7) You should aim to have sex on the date of ovulation.

False. It could already be too late by then. While the egg is only ready to go for about 24 hours the sperm live up to a couple of days inside you. It is better to have sex in the days preceding ovulation than on the actual date of ovulation. (5)


Bottom line, there is TONS of great information out there on tips and tricks to conceiving and it is up to you to find that information and learn from it. Go buy a pregnancy book such as “what to expect when you’re expecting” or a personal favourite of mine “my pregnancy, Canadian edition” (it has pretty pictures to look at and is Canadian there are quite a few differences between the Canadian medical system and the American one, it’s hardcover which I dig…) and don’t feel guilty about buying a book when you aren’t preggers yet. The information inside is there to help you conceive. It also REALLY doesn’t hurt to read up on the first trimester before you are pregnant. It will help ease stress between seeing that positive test at home and your first prenatal visit with your doctor.

An average healthy couple will take up to 6 months to conceive though and even if you are  in the prime demographic (in your 20s, within your healthy BMI, excising, eating right, living a non-stressful lifestyle) most doctors will not intervene, or run fertility tests etc. until you have been actively trying for at least a year. Do your best to mentally prepare yourself for that. While there are lots of “whoopsy” babies out there that does not mean you will conceive right away. So try to take your time and enjoy the ride (no pun intended haha).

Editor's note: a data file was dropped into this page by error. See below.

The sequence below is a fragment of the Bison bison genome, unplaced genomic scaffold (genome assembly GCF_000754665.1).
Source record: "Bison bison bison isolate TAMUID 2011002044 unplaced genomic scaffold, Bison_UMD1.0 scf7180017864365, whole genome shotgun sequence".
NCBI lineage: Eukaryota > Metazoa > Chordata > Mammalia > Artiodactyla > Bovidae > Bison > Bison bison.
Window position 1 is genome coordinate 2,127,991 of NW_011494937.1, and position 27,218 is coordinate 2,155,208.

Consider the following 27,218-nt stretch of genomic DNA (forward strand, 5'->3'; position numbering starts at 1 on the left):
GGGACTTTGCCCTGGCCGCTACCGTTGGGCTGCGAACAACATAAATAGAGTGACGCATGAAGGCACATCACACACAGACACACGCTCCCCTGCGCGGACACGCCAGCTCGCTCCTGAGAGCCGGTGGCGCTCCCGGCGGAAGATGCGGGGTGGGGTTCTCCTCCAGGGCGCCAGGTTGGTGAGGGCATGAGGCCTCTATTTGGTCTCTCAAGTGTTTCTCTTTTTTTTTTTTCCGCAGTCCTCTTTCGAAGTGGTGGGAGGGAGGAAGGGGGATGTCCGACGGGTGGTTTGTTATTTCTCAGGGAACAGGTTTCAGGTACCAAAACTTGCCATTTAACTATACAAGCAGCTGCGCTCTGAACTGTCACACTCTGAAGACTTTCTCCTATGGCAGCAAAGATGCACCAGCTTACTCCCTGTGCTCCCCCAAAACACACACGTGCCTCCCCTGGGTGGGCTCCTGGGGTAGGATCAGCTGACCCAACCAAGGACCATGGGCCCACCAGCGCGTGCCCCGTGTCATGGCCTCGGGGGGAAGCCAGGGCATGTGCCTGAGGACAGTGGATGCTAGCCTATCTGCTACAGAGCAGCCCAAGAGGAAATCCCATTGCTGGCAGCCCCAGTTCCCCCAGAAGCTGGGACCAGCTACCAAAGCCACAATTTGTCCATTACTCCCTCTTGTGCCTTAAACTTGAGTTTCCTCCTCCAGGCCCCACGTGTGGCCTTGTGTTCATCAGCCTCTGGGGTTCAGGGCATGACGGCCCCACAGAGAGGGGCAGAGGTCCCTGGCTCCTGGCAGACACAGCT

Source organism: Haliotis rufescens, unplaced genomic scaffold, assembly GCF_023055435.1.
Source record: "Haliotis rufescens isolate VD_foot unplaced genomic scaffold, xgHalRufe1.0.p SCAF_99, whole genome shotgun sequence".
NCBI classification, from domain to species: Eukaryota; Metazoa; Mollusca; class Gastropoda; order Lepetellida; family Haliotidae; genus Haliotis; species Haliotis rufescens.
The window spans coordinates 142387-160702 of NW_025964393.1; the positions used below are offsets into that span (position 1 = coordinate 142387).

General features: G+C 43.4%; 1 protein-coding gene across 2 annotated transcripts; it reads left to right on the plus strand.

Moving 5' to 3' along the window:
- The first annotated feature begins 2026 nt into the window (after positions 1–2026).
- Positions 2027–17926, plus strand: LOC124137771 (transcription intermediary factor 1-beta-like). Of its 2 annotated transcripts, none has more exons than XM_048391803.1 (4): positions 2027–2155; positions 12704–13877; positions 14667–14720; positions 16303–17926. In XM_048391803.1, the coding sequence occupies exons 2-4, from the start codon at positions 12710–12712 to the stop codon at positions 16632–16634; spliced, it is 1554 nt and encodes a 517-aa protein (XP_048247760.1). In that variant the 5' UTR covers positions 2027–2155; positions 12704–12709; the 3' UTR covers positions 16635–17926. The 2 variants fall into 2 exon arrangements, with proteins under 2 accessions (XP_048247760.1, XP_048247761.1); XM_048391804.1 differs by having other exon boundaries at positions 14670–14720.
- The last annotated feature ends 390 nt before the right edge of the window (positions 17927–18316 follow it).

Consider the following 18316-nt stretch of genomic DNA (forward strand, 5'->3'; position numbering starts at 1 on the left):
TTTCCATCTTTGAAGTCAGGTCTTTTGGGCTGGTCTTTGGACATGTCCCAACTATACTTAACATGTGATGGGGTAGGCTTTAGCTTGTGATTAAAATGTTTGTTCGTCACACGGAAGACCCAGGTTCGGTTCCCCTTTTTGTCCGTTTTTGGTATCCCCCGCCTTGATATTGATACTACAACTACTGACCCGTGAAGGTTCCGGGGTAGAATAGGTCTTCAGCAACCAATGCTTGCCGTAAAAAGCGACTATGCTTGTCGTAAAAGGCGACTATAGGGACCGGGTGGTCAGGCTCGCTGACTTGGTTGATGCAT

And when the month is over, you take the test and see a negative. Remind yourself that it is one more month where you can eat whatever you want, enjoy a glass of wine and your pre-pregnancy body. It is also one more month to relish alone time with your husband because once the baby is here, as we all know, things are going to change drastically!

(1)Murkoff H. & Mazel, S., (2008) What to expect when you’re expecting. Workman Publishing Company, Inc.

(2) Beckett, V., Golara, M., Jana, L., Khan, N., Halsey, C., Lee, T., Ford, F., (2012) My pregnancy. Library and Archives Canada Cataloguing in Publication

Also here is the link to where you can buy this book on Amazon, like I said I’ve read a lot of pregnancy books this one is my favorite.





Leave a Reply

Fill in your details below or click an icon to log in: Logo

You are commenting using your account. Log Out /  Change )

Google+ photo

You are commenting using your Google+ account. Log Out /  Change )

Twitter picture

You are commenting using your Twitter account. Log Out /  Change )

Facebook photo

You are commenting using your Facebook account. Log Out /  Change )


Connecting to %s